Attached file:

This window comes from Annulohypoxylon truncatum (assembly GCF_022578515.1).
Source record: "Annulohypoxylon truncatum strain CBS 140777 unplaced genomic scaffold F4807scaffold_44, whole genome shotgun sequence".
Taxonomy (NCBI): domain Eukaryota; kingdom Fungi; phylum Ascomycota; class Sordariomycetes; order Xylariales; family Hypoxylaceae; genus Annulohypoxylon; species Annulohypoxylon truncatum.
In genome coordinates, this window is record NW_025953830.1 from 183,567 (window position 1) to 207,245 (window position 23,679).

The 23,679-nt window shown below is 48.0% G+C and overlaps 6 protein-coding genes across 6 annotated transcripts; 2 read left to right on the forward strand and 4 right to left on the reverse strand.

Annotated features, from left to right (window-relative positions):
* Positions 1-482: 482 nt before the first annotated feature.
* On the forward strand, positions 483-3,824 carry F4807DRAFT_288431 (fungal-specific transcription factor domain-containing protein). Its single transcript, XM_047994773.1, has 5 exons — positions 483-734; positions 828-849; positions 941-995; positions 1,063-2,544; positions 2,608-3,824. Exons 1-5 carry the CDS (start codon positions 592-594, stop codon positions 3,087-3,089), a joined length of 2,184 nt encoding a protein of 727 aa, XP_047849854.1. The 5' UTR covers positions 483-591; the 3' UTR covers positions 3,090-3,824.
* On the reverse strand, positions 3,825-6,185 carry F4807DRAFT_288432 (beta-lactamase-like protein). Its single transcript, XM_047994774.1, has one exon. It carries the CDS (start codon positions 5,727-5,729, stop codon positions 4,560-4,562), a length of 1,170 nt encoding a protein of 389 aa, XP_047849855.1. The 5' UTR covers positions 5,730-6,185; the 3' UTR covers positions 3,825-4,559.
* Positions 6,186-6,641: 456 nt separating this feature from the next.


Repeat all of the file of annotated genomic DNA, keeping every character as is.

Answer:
This window comes from Annulohypoxylon truncatum (assembly GCF_022578515.1).
Source record: "Annulohypoxylon truncatum strain CBS 140777 unplaced genomic scaffold F4807scaffold_44, whole genome shotgun sequence".
Taxonomy (NCBI): domain Eukaryota; kingdom Fungi; phylum Ascomycota; class Sordariomycetes; order Xylariales; family Hypoxylaceae; genus Annulohypoxylon; species Annulohypoxylon truncatum.
In genome coordinates, this window is record NW_025953830.1 from 183,567 (window position 1) to 207,245 (window position 23,679).

The 23,679-nt window shown below is 48.0% G+C and overlaps 6 protein-coding genes across 6 annotated transcripts; 2 read left to right on the forward strand and 4 right to left on the reverse strand.

Annotated features, from left to right (window-relative positions):
* Positions 1-482: 482 nt before the first annotated feature.
* On the forward strand, positions 483-3,824 carry F4807DRAFT_288431 (fungal-specific transcription factor domain-containing protein). Its single transcript, XM_047994773.1, has 5 exons — positions 483-734; positions 828-849; positions 941-995; positions 1,063-2,544; positions 2,608-3,824. Exons 1-5 carry the CDS (start codon positions 592-594, stop codon positions 3,087-3,089), a joined length of 2,184 nt encoding a protein of 727 aa, XP_047849854.1. The 5' UTR covers positions 483-591; the 3' UTR covers positions 3,090-3,824.
* On the reverse strand, positions 3,825-6,185 carry F4807DRAFT_288432 (beta-lactamase-like protein). Its single transcript, XM_047994774.1, has one exon. It carries the CDS (start codon positions 5,727-5,729, stop codon positions 4,560-4,562), a length of 1,170 nt encoding a protein of 389 aa, XP_047849855.1. The 5' UTR covers positions 5,730-6,185; the 3' UTR covers positions 3,825-4,559.
* Positions 6,186-6,641: 456 nt separating this feature from the next.